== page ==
There are little non-profits scanning Freecycle looking to pick up large itemsAs many of my readers know I am all about as much transparency as possible. So no, I am not going to share my deep secrets from college, but I am going to share a story that I hope will help everyone who is preparing for a move whether personal or business, and that my experience is going to help prevent a lot of stress and headaches.

 

I have been working on Southeast Green for seven and half years now. We have had a lot of success, but not as much financial success as I would hope for. So I juggle a lot of freelance jobs. It’s okay, I have been it doing for years, way before Southeast Green. My hope is still to make Southeast Green a full time financial gig but until then I am happy to serve a variety of clients.

This past winter one of my clients asked me to help with a move, a big move. They were reducing their office footprint by 60% and that was after a 50% reduction two years before that. They are also not a sustainability minded business so a paperless office was not in their vernacular.

Knowing we were going to eliminate two compete offices, I started three months out trying to use all the resources I had to get the furniture donated. The caveat being that they needed to come pick up the items. We had a sofa, huge desks, chairs, multiple pieces of artwork, multiples of staplers, tape dispensers, enough expandable file folders to circle the globe a couple of times, and several file cabinets.

Where to start

The old cliché say goes, how do you eat an elephant? One bite at a time. So the first thing I did was start purging. Thankfully the office building we were in already did recycling. We emptied our three foot tall recycling bin over fifteen times. I hope it all ends up as cereal boxes or recycled toilet paper at Publix or Kroger. Honestly, we recycled so much paper, even I felt like the planet was doomed. What if every company produced that much paper? I am sure at one time they did. As I was trying to unload over 60 expandable file folders on fourteen floors of offices, I did learn that many offices have now gone paperless. Yipee! Progress!

We also set up three staging areas in the office for packing: donations, storage and move. The donations section ended up being an entire office of just stuff not including the office furniture. Meanwhile, I was frantically looking for someone to come get the furniture. Goodwill, Salvation Army, Habitat for Humanity’s ReStore, United Methodist Children’s Home, First Baptist Church of Decatur, home of the world’s largest garage sale; The Atlanta Furniture Bank; and even LifeCycle Building Center who I wanted to donate three large sets of cabinets to, all told me, various stories that essentially boiled down to we can’t help. It was very discouraging and as time ran out I asked a whole second round of non-profits given to me from friends. No one was calling back. I really was starting to panic when in desperation I called Katy Hinman, my pastor and former executive director of GIPL (Georgia Interfaith Power and Light) and she suggested Freecycle. I had used Freecycle before and it just never crossed my mind to use it for this amount of stuff.

Don't be frantic like me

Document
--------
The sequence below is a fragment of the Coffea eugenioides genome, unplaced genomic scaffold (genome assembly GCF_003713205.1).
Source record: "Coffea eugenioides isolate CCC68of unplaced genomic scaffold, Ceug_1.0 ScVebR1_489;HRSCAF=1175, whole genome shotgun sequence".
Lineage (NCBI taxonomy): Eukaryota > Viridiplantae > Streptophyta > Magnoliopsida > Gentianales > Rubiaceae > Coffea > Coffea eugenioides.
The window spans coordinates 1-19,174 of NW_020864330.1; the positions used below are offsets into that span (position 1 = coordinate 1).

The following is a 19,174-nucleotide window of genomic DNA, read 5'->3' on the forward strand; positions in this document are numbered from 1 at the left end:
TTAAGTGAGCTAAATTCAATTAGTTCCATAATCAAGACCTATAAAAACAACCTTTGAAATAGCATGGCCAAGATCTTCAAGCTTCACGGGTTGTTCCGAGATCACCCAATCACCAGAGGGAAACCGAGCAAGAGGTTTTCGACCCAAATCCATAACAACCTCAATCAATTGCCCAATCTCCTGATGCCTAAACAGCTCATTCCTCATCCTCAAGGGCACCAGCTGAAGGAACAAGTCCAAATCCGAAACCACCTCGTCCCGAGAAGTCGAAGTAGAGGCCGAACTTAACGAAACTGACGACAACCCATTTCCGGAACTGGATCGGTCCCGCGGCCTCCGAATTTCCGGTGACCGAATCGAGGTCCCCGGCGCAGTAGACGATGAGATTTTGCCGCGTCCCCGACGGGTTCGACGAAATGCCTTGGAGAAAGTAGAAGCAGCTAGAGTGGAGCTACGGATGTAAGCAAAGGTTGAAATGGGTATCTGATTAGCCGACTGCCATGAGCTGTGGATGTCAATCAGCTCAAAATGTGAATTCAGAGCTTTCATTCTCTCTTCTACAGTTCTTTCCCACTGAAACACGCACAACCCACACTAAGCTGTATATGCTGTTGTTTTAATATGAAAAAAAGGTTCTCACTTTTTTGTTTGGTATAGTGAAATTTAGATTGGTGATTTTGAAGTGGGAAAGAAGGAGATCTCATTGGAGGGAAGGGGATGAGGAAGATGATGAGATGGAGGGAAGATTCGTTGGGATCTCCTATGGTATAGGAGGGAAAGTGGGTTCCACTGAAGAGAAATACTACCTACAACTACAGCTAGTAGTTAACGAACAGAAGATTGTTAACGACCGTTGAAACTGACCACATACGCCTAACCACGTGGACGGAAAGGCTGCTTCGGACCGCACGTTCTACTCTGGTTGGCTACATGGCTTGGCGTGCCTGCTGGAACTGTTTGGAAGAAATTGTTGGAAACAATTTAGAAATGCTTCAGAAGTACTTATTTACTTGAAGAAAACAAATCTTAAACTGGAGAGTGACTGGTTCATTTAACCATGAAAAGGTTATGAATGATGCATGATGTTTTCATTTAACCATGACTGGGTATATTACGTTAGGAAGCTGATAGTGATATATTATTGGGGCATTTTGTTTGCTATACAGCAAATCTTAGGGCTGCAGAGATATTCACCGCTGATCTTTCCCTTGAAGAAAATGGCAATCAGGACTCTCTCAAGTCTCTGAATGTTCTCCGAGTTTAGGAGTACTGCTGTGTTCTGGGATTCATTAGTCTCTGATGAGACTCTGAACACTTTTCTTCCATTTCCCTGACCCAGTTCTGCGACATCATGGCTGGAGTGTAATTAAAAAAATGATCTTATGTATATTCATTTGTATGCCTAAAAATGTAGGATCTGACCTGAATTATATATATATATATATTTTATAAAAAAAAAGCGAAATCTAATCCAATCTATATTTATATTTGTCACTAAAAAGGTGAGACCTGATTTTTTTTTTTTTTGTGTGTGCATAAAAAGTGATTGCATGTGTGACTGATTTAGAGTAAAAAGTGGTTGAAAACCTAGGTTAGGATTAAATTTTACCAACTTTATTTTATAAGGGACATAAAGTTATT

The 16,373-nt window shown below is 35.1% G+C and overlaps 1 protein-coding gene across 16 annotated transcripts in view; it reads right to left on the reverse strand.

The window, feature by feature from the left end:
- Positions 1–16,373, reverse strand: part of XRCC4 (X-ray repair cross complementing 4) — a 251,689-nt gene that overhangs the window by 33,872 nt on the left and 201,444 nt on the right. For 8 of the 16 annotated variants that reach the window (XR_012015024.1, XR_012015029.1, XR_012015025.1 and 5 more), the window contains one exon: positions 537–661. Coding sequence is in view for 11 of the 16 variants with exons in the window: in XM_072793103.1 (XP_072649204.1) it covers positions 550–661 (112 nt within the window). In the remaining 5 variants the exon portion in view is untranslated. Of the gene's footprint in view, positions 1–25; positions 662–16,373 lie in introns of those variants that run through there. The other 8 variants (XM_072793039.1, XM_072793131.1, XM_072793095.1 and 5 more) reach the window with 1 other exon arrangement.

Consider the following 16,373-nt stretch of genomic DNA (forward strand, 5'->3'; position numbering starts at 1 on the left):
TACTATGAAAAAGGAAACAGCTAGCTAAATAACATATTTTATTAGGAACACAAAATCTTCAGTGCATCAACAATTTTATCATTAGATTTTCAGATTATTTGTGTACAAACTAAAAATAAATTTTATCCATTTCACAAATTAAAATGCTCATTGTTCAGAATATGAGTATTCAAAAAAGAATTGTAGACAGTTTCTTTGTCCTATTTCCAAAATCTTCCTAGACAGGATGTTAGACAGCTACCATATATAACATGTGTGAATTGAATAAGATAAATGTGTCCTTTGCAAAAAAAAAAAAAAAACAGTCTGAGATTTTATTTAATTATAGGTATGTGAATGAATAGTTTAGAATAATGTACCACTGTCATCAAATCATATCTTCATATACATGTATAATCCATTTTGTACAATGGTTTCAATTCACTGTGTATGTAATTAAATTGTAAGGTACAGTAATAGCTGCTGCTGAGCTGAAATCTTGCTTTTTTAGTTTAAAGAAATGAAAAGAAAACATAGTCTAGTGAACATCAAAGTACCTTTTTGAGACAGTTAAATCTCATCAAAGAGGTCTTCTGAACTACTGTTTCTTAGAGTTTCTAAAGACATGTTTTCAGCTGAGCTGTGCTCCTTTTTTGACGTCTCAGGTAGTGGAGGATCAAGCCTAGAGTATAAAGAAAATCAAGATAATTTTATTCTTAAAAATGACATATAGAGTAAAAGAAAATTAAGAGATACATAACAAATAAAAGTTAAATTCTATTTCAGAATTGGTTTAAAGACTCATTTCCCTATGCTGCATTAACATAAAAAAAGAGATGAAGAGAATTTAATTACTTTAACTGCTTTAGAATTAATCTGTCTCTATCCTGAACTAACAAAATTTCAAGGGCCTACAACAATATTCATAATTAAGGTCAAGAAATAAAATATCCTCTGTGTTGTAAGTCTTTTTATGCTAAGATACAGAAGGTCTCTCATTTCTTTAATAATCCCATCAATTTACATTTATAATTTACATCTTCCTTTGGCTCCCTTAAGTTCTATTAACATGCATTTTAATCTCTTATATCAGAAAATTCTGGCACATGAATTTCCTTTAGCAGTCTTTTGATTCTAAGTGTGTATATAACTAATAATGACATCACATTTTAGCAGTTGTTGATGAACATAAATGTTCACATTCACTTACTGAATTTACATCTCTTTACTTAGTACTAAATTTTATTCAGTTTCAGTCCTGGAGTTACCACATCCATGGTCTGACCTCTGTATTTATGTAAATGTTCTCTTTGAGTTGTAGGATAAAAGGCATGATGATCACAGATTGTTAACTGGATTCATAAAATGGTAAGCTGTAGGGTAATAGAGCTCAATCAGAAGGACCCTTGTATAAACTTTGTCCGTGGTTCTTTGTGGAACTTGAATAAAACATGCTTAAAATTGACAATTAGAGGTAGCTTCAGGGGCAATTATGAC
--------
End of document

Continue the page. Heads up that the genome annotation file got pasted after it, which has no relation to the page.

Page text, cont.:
Let me save you the hassle. Skip all the big non-profits. They are getting plenty of stuff. Post to Freecycle, because this is what I discovered, there are little non-profits scanning Freecycle looking to pick up large items. They will come and pick it up and many of them are 501C3s. So you can get a tax deduction to boot. Also, if I had started earlier with Freecycle, that office of stuff that I tried to get rid of would have been gone. Because I did Freecycle with two days out from the move we got rid of about 40% of the stuff. Yes, all the rest presumably headed to the landfill. I consider this colossal failure on my part to not get all that stuff donated. And yes, I did carry multiple items to drop off stuff and we still had 60% left over. One can only do what one can do.

The one thing I did do that was successful was use Eric Moncrief of The Green Guy, who by day has an electronic recycling company. He came not one but three times to pick up electronics recycling. It is amazing what can be amassed over years in an office. We all know our homes are full of stuff but OMGoodness, the stuff we had in that office!

Your office and home is like your purse, backpack or briefcase

For those of you who know me, you know I carry a very small purse. That’s because I learned a longtime ago whatever your purse size, you fill it up. This extends to backpacks, briefcases, and homes and offices. So be mindful and discerning when thinking about space and do I really need all this space? Because you will fill it up with stuff that at some point will have you saying, why did I ever think I would need that?

Here are some take aways:

  • Start with FreeCycle and save yourself headaches and time
  • Give yourself forgiveness – do the best you can
  • Give yourself time – even with Freecycle you need more than 2 days
  • Ask for donation receipts from non-profits that do pick up your stuff
  • Be overly cautious with what your throwaway. In other words something you might think is too old to use will be something new to someone else.
  • Use freecycle yourself. Before you go out and buy something new see if you can get it for free first.

The Freecycle Happy Ending

I can’t tell you how satisfying it was to meet so many different folks who were going to use the stuff. One was starting a business, one had moved down here without furniture. People were going to use items to enhance their homes. It’s really touching to know that one company’s overload can serve so many other folks.

So, what is my recommendation? Don’t wait until you move. Spring cleaning is just around the corner what about a walk through your office or home to find out what you can give a second chance to?